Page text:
Gwen:

They say it's your birthday. But not Kristen's birthday.

Kristen:

Nope, not mine.

Gwen:

It's our birthday.

Kristen:

It's our collective birthday, friends.

Gwen:

You're Going to Want A Hug B-day, or we are trying to decide anniversary or birthday, and then we both said anniversary, but birthday's fun too. So, it's our birth-the-naire.

Kristen:

Birth-aversary.

Gwen:

Birth-aversary. I like that. It's our birth-aversary.

Kristen:

One year.

Gwen:

We've been doing this podcast thing for a whole year. I don't even know what to do about that.

Kristen:

Doesn't seem possible.

Gwen:

It doesn't really seem possible. We've put out, this is our 23rd episode, which may not seem a lot, but let me tell you, it's a lot.

Kristen:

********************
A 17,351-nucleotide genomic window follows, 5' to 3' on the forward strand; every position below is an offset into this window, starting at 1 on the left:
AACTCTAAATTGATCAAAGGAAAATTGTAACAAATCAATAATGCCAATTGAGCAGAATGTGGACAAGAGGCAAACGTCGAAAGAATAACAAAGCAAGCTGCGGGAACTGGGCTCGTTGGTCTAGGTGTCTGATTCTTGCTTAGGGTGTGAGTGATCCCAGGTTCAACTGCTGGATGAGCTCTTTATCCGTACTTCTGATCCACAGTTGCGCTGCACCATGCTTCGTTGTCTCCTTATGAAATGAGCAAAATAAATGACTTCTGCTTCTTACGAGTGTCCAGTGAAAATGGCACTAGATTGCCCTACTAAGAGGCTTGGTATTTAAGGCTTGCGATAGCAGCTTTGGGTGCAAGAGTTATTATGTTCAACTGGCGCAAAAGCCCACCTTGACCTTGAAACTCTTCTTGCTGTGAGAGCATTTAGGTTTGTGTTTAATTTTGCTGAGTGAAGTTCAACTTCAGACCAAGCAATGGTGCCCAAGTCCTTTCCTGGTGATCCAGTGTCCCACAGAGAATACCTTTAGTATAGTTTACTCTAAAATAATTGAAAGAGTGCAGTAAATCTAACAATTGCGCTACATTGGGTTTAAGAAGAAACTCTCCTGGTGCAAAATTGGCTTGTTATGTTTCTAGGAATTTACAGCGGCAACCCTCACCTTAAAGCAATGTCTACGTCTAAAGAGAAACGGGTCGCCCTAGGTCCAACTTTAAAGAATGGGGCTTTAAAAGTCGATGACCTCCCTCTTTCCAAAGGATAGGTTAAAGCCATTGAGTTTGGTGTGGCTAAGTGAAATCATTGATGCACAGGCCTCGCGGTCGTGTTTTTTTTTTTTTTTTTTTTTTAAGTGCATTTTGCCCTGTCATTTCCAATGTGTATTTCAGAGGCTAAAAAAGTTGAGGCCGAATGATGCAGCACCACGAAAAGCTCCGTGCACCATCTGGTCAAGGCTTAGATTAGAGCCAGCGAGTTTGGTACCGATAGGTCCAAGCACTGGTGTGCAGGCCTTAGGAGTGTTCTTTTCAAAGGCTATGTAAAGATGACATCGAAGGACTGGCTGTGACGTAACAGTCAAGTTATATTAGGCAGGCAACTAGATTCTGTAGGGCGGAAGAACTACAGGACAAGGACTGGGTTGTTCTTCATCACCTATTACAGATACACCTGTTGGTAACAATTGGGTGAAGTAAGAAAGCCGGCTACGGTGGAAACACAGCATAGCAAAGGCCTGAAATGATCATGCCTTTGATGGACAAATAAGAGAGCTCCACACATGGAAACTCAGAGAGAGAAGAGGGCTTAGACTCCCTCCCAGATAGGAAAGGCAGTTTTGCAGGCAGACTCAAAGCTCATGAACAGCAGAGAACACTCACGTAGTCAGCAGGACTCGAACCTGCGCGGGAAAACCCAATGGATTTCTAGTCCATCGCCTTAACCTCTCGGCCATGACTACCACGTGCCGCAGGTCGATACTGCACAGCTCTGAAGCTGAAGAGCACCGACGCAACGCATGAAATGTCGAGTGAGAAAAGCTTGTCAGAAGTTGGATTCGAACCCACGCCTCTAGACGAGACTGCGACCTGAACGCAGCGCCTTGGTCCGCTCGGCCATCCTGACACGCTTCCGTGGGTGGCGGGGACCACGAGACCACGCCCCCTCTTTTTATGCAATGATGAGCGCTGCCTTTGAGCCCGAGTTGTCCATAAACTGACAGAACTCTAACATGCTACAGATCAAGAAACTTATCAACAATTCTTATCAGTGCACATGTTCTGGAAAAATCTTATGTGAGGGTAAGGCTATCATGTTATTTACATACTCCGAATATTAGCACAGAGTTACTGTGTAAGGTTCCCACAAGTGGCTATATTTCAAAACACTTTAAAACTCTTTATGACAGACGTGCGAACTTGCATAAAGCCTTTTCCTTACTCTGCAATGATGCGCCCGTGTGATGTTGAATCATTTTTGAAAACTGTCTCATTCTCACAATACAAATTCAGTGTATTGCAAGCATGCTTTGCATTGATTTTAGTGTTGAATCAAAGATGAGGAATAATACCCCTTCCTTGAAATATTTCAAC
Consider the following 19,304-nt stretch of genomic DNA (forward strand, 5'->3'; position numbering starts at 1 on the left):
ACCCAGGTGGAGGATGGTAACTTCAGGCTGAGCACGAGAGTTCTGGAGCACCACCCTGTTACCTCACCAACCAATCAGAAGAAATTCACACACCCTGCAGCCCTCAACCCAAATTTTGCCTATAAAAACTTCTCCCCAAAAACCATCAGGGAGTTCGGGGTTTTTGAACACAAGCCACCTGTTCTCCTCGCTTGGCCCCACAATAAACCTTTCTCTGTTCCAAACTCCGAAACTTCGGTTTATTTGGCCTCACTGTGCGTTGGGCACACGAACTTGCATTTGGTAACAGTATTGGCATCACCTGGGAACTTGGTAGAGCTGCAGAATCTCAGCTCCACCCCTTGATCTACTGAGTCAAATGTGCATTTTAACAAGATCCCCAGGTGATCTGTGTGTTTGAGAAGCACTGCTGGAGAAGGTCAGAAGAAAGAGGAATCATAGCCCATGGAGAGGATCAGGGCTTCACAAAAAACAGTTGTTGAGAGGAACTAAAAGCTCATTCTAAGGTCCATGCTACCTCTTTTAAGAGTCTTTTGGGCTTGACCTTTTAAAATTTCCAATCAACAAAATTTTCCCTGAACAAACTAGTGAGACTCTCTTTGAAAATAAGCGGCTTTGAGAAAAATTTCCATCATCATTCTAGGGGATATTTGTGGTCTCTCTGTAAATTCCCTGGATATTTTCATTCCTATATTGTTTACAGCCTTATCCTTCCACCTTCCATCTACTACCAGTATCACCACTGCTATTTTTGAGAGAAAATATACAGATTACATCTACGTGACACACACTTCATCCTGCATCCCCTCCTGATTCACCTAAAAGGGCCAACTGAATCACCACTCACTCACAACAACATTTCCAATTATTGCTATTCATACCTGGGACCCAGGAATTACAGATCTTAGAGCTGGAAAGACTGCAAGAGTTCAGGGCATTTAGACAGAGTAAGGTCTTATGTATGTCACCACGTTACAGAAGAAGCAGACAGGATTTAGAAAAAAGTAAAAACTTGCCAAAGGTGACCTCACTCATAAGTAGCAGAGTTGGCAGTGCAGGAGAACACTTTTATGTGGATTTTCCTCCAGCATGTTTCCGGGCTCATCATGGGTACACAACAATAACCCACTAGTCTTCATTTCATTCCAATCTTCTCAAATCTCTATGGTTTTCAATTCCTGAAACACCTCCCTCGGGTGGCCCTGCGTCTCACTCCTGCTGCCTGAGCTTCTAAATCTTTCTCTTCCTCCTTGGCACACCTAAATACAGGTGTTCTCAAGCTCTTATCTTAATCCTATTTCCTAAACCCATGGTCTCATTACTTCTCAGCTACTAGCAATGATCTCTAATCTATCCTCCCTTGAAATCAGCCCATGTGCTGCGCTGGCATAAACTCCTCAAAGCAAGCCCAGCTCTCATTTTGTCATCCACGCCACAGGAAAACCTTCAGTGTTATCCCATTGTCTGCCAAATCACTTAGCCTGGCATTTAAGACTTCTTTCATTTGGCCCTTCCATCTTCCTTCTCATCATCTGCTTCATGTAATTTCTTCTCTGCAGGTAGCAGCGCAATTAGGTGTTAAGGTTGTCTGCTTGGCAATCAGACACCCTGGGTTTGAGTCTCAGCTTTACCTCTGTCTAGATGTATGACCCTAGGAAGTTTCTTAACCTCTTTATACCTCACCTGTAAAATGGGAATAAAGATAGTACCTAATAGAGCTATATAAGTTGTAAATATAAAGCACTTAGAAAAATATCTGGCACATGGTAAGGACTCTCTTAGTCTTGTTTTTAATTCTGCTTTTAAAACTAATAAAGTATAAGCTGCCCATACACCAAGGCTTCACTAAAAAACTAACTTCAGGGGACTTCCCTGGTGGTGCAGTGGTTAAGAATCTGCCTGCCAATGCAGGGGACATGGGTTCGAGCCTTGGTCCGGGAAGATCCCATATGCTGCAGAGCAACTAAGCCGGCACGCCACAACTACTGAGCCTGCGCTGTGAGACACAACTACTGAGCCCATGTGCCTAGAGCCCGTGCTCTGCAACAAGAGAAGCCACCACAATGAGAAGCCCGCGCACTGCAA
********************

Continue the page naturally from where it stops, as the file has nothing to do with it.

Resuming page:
It's a lot considering that I have anxiety before every single episode, thinking-

Gwen:

You do?

Kristen:

I do. Because I think maybe we won't have anything to say or we won't know what to say. I don't know what. I don't know.

Gwen:

Ludicrous.

Kristen:

It's my social anxiety.

Gwen:

When have we ever looked at each other and gone, "I wonder what we can talk about?" We both just said, "Oh, we don't have any Graham-isms and Rylan-isms really to share this time." And then all of a sudden I started talking and we're like, "Oh, okay. Turns out that's a Rylan-ism for this episode." And you know what I was thinking? It's a very appropriate Rylan-ism because it really highlights what this podcast is all about. The hilarity in the midst of the hard. Doesn't it?